“It would cause enormous regulatory disruption up in the markets, cast 20 million Americans off health insurance during a pandemic and cost the states tens of billions of dollars during a fiscal crisis,” Verrilli said. “There’s no basis for that result in text intent or precedent.” 

Kyle Hawkins, the Texas solicitor general arguing for the challengers Tuesday, said “the mandate as it exists today is unconstitutional.” 

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“It is a naked command to purchase health insurance. And as such, it falls outside Congress’s enumerated powers,” Hawkins said, adding that the mandate is “inseparable from the remainder of the law.” 

Justice Sonia Sotomayor questioned Hawkins as to the standing of his case against the ACA, asking him whether people who had not signed up for health care when there was a tax associated for not doing so, would now sign up despite such tax. 

 “There’s only a small number of people who would do it. That small number of people have to include Medicaid and CHIP recipients to affect you as the state at all,” Sotomayor said. “And they would, once they’re told there’s no tax, enroll now, when they didn’t enroll when they thought that there was a tax. Does that make any sense to you?” 

The U.S. Supreme Court in a previous challenge of the law in 2012 ruled the individual mandate constitutional, and that the tax is a power afforded to Congress. Conservative Chief Justice John Roberts joined the court’s four liberals in that ruling. 

Followers of the court are watching conservative Justice Amy Coney Barrett, President Donald Trump’s most recent pick, confirmed to replace the late Justice Ruth Bader Ginsberg, closely for indications she may side with Republicans’ argument. Barrett didn’t give hints Tuesday as to how she might rule in the case, however. 

The U.S. Supreme Court will return to hear more arguments in the case on Nov. 30.

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Poll watchers in Alabama report massive turnout, long waits and machine shortages

One observer spoke to multiple people in long lines who vowed that they are ready to wait all night if they have to.

Micah Danney

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(STOCK PHOTO)

People are waiting in long lines for hours to vote across Alabama today due in part to massive turnout and in some places due to crashing machines, too few machines or too few ballots, election observers say.

Jefferson County Commissioner Sheila Tyson is one of 85 pastors visiting polling sites in the state’s most populous counties. They are members of a national network of poll chaplains “bringing a moral and peaceful presence to polls” in coordination with attorneys.

“I have never seen this before. Never, and I have been involved in politics since I was 10, and I’m 59 now,” Tyson said of the turnout. Secretary of State John Merrill has also predicted record-breaking turnout.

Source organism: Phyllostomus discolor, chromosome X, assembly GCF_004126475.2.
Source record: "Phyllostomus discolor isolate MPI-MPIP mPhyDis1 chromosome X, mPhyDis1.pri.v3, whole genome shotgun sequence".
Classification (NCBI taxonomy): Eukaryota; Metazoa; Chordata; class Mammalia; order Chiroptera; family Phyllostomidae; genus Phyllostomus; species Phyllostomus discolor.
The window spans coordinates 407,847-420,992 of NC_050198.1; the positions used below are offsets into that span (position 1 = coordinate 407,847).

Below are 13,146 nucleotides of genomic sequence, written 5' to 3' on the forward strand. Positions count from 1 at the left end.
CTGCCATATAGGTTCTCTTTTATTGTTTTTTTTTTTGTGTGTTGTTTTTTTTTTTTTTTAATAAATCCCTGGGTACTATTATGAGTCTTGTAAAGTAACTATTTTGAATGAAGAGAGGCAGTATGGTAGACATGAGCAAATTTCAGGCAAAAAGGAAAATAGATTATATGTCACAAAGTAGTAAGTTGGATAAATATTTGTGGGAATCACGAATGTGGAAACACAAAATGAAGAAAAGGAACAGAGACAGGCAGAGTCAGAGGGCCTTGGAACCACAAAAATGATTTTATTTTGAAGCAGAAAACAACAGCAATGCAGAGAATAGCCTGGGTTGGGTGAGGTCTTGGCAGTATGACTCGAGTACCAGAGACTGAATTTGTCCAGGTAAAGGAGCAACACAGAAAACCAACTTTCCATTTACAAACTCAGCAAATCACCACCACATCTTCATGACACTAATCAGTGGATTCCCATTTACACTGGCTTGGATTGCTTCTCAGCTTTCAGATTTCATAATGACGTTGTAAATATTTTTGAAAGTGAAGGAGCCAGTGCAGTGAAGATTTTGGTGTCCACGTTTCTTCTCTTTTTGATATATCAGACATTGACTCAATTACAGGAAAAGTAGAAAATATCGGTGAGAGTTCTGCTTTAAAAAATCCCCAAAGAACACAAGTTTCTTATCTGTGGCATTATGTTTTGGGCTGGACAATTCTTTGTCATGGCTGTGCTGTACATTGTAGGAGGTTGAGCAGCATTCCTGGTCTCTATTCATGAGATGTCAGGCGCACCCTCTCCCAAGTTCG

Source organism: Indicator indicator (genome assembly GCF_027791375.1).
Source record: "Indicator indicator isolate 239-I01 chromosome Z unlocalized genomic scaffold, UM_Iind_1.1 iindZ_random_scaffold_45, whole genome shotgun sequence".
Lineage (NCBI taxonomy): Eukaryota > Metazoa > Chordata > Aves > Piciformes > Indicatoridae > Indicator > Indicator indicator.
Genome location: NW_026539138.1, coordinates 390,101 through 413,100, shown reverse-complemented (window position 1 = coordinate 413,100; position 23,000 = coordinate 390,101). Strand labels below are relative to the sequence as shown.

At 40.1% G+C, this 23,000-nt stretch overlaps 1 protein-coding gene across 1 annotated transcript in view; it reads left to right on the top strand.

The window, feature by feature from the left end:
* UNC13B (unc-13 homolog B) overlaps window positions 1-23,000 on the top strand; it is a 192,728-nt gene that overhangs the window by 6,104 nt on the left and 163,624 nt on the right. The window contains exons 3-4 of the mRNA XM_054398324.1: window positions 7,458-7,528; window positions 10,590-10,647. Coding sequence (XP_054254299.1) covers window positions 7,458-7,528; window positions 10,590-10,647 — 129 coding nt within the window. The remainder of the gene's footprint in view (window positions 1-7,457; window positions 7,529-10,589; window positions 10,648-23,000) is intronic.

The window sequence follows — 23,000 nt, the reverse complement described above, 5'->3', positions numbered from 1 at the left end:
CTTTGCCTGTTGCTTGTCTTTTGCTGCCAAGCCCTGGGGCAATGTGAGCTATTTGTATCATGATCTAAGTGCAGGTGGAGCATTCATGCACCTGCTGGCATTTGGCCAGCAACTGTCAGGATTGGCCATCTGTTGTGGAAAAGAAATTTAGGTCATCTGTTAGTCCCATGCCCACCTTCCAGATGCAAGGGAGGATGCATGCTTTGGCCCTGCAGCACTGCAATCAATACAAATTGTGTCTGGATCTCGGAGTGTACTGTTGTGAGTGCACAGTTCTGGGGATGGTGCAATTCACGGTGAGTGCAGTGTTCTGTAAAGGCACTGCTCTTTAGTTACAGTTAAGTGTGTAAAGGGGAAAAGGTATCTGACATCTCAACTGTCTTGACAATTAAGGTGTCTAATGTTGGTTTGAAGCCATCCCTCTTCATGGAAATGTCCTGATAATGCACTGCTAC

Machines at a site in Pleasant Grove went down this morning, she said, so her group called the election protection hotline and someone came and fixed them.

Tyson wasn’t told what went wrong with them.

When she left the Jefferson County Courthouse at 9:30 a.m., she estimated that there were at least 1,000 people in line waiting to use six voting booths inside. Tyson then went to Jonesboro Elementary School in Bessemer, where she said there were 500 people in line waiting to use two voting machines.

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Tyson said she thought there should have been more machines provided at both sites due to the high expected turnout.

Statewide, issues with voting machines have been sporadic and not widespread, according to observers with the state Democratic Party. In Tuscaloosa County, however, some voters who never received their mail-in ballots have shown up to cast provisional ballots and been asked to come back later because not enough extras had been printed.

Tyson said she doesn’t see the lines deterring anyone. She’s seeing determination.

“The urgency, like it’s an emergency,” she said.

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One woman who needed to pick up her medication from the pharmacy told a pastor where it was and he went and got it. She stayed in line. 

People brought chairs, some are playing music and handing out water and snacks, and young voters are giving up their chairs for seniors, Tyson said.

Her group is in touch with a 106-year-old woman they have helped to vote by absentee ballot in past elections. She has insisted on walking into her polling place today, Tyson said.

She has spoken to multiple people in long lines who vowed that they are ready to wait all night if they have to.

“They’re not leaving,” she said.

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Aderholt fully supports Barrett’s confirmation process

Confirmation hearings began last week and a vote on her confirmation is expected in the next week just days before the general election.

Brandon Moseley

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Congressman Robert Aderholt

Congressman Robert Aderholt, R-Alabama, updated his constituents on the confirmation process for Supreme Court nominee Amy Coney Barrett. Aderholt said, “I do support her fully and I know she will defend life, protect the Constitution, and uphold our freedoms.”

Confirmation hearings began last week and a vote on her confirmation is expected in the next week just days before the general election.

“Senate Democrats are not seriously questioning Judge Barrett on her credentials, instead they have decided to attack her character and her beliefs,” Aderholt said. “I am disappointed to see this unfold on the national stage, but I think Judge Barrett stood strong and did well during this first week of hearings.”

“While I do not have a vote in her confirmation process, I do support her fully and I know she will defend life, protect the Constitution, and uphold our freedoms when she is officially sworn in as an Associate Justice on the Supreme Court,” Aderholt said.